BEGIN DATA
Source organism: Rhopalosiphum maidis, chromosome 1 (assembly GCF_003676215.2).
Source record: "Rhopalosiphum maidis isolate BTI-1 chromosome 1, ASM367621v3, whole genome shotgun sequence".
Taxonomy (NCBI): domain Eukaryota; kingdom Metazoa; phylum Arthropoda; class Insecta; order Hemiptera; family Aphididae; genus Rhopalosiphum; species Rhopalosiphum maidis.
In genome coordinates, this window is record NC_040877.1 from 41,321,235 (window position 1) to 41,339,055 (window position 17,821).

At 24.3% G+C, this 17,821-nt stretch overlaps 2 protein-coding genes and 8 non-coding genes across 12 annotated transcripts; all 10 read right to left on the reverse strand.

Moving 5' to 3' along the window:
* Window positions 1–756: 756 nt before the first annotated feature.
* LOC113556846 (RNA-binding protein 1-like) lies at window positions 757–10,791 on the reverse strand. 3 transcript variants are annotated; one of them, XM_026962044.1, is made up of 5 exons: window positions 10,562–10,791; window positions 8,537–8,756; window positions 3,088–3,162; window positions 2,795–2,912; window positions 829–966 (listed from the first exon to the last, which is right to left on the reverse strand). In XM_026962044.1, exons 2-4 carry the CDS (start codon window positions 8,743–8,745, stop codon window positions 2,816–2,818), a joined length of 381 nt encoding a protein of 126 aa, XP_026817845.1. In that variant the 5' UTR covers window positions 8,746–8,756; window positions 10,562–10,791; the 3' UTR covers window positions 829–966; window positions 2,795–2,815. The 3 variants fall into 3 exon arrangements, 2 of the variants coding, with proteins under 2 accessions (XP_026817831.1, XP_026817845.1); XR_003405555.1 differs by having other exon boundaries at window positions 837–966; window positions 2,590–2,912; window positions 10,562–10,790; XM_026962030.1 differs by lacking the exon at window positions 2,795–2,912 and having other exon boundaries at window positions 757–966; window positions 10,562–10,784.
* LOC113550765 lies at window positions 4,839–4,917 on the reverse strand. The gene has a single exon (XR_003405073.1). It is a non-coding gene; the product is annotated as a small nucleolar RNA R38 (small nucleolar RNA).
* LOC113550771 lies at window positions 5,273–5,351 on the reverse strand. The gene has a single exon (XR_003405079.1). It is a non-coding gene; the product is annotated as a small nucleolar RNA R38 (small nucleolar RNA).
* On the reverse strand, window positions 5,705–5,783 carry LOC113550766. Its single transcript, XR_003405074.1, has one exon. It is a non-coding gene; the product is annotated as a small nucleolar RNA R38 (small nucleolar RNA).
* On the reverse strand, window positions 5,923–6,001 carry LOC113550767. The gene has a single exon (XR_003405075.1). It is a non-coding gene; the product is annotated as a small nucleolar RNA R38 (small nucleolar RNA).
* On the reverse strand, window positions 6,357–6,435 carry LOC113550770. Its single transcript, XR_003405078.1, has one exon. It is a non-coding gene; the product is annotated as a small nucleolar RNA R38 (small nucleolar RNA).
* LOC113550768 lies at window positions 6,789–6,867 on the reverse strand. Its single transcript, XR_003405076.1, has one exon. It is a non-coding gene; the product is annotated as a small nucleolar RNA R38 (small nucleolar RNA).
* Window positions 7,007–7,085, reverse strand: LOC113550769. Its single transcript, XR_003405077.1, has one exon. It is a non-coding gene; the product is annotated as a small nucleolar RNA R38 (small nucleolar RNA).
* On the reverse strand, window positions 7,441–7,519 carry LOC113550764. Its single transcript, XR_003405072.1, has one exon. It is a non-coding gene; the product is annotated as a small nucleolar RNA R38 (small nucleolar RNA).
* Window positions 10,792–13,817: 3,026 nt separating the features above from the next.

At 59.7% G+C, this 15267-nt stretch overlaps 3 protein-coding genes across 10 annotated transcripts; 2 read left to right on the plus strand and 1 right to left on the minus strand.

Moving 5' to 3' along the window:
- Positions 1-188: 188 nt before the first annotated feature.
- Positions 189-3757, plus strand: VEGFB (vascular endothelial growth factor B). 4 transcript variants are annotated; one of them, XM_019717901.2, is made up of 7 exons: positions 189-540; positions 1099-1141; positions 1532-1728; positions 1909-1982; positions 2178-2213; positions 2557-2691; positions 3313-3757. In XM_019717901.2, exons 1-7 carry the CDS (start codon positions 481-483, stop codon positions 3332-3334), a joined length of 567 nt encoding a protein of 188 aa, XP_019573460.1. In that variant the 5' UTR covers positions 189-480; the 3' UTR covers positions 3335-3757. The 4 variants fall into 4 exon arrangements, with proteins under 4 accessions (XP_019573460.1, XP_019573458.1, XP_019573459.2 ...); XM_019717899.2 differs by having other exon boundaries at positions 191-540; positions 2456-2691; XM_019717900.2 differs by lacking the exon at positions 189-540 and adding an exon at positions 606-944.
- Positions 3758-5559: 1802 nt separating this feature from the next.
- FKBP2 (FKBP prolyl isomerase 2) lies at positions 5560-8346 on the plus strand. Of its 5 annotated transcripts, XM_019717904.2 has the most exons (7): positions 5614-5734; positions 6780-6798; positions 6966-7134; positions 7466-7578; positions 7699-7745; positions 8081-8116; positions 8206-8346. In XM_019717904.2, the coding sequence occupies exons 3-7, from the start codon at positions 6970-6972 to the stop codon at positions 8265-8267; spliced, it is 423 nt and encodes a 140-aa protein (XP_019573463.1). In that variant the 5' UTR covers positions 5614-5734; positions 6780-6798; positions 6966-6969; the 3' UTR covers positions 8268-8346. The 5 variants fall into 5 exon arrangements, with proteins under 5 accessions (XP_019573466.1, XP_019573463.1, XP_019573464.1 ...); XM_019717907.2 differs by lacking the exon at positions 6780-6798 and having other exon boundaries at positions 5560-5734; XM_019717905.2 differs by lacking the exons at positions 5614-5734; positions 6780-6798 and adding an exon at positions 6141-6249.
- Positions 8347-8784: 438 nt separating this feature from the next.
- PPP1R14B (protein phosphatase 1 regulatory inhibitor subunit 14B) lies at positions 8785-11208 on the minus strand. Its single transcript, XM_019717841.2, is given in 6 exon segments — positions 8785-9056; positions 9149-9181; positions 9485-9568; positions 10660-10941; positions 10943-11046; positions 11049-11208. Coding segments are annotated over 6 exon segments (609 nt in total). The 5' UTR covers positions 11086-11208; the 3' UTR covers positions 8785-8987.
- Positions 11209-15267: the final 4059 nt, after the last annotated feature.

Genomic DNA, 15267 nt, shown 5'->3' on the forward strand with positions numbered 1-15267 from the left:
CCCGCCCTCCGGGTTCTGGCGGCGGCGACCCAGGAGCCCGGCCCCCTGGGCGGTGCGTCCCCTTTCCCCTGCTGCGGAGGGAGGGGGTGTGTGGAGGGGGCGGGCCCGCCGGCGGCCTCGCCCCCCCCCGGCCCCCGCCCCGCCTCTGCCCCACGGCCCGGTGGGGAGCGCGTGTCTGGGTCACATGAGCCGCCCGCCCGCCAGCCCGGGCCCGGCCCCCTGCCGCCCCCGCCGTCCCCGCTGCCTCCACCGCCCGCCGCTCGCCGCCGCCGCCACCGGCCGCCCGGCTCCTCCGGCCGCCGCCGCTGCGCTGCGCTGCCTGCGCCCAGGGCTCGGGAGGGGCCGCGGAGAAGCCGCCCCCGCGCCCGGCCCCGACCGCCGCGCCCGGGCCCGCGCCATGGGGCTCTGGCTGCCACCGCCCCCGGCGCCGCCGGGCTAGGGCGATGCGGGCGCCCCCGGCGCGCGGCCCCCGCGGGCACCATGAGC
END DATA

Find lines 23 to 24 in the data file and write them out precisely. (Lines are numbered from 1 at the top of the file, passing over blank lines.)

- FKBP2 (FKBP prolyl isomerase 2) lies at positions 5560-8346 on the plus strand. Of its 5 annotated transcripts, XM_019717904.2 has the most exons (7): positions 5614-5734; positions 6780-6798; positions 6966-7134; positions 7466-7578; positions 7699-7745; positions 8081-8116; positions 8206-8346. In XM_019717904.2, the coding sequence occupies exons 3-7, from the start codon at positions 6970-6972 to the stop codon at positions 8265-8267; spliced, it is 423 nt and encodes a 140-aa protein (XP_019573463.1). In that variant the 5' UTR covers positions 5614-5734; positions 6780-6798; positions 6966-6969; the 3' UTR covers positions 8268-8346. The 5 variants fall into 5 exon arrangements, with proteins under 5 accessions (XP_019573466.1, XP_019573463.1, XP_019573464.1 ...); XM_019717907.2 differs by lacking the exon at positions 6780-6798 and having other exon boundaries at positions 5560-5734; XM_019717905.2 differs by lacking the exons at positions 5614-5734; positions 6780-6798 and adding an exon at positions 6141-6249.
- Positions 8347-8784: 438 nt separating this feature from the next.